There goes the neighborhood
In Elk Grove, keeping up appearances during the housing collapse is more than a full-time job
Code-enforcement officer Shane Diller pulls the white minivan slowly between the two brick columns that mark the entrance to the Monterey Village development in southern Elk Grove.
That is, he pulls into what should have been Monterey Village.
Instead of rows of compact two-story homes lined up along the curving streets, the development is mostly wide, empty dirt fields.
“The developer just ran out of money,” Diller explained. “The bank took over the titles to the lots when they went into default.”
It’s a sobering sight—scores of wooden stakes bearing white foreclosure notices hammered into the ground on each lot, repossessed before construction even began on the homes.
“Believe it or not, this is one of our success stories,” Diller laughed as he parked the van next to a handful of partially completed homes in one corner of the development.
Diller works as the community enhancement manager for the city of Elk Grove. Normally, his office notifies homeowners that they can’t park their RVs on the street or block public easements with excess trash.
But the housing crash has hit home in Elk Grove, where foreclosures of homes purchased with so-called subprime loans are rapidly increasing. Now Diller and his team of inspectors have their hands full dealing with the numerous hazards posed by abandoned, foreclosed properties.
In Monterey Village, for example, the weeds took over after the developer abandoned the project, creating a major fire hazard during the summer’s scorching heat. The city had to work with a third-party contractor to get the weeds cleared out.
Code enforcement isn’t just about overgrown lawns and rusted cars. Abandoned homes can pose a significant risk to public safety. “Every year we get houses that burn down because we have squatters that go into these houses,” explained Karen Maxwell, Sacramento County assistant district attorney. “All the utilities are off, and they’ll go in and they’ll start fires to keep warm.”
With no running water, sewer or trash services, a foreclosed home can quickly become a health problem. Pools of stagnant water become breeding grounds for mosquitoes carrying West Nile virus. Vacant lots become magnets for the illegal dumping of trash and other hazardous materials.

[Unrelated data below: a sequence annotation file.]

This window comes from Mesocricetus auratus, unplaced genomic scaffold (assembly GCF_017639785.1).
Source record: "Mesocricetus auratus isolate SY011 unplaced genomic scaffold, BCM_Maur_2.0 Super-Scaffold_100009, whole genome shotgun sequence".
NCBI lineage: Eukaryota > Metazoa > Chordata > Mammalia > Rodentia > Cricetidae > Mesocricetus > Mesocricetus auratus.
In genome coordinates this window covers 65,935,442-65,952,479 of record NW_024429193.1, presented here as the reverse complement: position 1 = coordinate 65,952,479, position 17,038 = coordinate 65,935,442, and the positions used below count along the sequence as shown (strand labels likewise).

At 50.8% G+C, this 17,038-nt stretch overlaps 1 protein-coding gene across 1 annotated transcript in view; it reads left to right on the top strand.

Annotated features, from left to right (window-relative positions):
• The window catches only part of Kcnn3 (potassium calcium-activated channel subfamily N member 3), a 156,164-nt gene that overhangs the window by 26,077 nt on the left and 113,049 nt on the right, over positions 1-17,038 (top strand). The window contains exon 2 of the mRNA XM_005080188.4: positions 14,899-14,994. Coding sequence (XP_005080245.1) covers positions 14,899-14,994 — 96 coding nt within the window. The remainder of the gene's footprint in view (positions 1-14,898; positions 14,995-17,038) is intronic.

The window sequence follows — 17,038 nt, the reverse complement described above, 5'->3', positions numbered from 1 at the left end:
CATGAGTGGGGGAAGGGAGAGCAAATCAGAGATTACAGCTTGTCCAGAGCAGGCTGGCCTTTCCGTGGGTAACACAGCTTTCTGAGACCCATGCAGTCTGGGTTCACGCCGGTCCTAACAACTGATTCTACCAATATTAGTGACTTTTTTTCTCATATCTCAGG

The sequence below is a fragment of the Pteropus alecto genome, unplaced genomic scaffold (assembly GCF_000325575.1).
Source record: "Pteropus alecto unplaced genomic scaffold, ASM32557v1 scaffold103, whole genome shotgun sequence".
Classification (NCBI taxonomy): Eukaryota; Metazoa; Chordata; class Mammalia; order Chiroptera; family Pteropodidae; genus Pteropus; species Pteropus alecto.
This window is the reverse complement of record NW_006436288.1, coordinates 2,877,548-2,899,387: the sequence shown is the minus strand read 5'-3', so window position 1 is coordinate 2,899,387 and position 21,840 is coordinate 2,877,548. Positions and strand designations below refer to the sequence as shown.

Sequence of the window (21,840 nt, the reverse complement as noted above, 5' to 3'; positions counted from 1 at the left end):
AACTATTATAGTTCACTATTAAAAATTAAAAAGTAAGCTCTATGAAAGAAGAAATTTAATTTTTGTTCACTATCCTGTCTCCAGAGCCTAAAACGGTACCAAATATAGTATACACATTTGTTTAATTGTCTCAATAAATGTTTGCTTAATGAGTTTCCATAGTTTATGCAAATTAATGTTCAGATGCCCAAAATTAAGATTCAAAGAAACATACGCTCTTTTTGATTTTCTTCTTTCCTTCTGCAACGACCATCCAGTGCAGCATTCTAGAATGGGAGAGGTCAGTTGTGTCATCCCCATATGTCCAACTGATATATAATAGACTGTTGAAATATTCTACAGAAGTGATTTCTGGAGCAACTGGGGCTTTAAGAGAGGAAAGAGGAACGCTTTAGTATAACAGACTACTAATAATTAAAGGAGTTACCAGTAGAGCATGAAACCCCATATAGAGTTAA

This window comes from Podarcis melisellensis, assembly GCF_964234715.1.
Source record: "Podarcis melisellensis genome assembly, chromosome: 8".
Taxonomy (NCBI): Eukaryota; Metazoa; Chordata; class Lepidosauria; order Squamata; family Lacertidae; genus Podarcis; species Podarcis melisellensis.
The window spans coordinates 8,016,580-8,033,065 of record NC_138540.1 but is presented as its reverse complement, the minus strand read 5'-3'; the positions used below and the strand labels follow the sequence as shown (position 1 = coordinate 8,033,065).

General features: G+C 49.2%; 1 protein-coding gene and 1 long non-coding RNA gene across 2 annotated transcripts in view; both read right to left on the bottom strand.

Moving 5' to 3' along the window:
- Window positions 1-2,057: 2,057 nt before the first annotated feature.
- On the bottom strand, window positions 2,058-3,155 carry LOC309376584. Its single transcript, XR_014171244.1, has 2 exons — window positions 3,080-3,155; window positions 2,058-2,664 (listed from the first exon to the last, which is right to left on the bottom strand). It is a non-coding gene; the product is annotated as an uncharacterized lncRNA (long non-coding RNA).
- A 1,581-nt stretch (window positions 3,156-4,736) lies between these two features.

It’s up to code-enforcement officers like Diller to keep an eye out for homes that may be abandoned. As the housing downturn continues to pummel the economy, Diller has seen his workload steadily increase.
“I arrived in September 2007; that’s when the foreclosure crisis arrived as well,” Diller said. He feels his staff of five inspectors, one supervisor and two administrators are adjusting to the increased workload. As of October, the city had 69 open code-enforcement cases on bank-owned properties. The most common violations include overgrown weeds, defunct swimming pools and broken fences.
Most of the recent foreclosures are in new developments that cropped up after the city incorporated in 2000. While Diller admits that there’s no way to know the particular financial situation of any one homeowner, he speculates that most of the newly foreclosed homes in Elk Grove fell victim to subprime adjustable-rate mortgages resetting at higher, less-affordable rates. According to the county district attorney’s Web site, one in 67 homes fell into foreclosure in 2007, a sixfold increase from the previous year.
With equity evaporating as home values decrease, some owners wind up owing more to the bank than the home is worth. Rather than continue making payments, they just pack up and leave the keys in the mailbox—the “jingle mail” that’s been ringing across the country as the market implodes.